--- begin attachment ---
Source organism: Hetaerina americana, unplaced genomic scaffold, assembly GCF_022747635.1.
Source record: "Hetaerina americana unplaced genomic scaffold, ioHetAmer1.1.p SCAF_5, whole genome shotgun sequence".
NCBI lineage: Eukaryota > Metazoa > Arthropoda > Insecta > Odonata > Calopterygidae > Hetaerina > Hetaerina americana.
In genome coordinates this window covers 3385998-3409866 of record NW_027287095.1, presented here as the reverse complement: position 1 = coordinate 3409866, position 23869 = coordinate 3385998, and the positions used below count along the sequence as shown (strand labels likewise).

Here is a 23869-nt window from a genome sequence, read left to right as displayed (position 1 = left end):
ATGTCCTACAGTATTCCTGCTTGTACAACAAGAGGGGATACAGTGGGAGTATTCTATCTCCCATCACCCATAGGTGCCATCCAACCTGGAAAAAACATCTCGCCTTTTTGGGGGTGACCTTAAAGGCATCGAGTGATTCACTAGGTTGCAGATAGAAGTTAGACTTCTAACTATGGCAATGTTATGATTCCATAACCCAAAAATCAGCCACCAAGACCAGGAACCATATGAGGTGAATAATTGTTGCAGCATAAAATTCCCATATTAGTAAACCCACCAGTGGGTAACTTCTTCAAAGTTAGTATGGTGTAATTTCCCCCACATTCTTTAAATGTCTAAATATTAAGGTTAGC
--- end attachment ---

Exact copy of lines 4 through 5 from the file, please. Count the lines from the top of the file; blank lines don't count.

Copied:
In genome coordinates this window covers 3385998-3409866 of record NW_027287095.1, presented here as the reverse complement: position 1 = coordinate 3409866, position 23869 = coordinate 3385998, and the positions used below count along the sequence as shown (strand labels likewise).

Here is a 23869-nt window from a genome sequence, read left to right as displayed (position 1 = left end):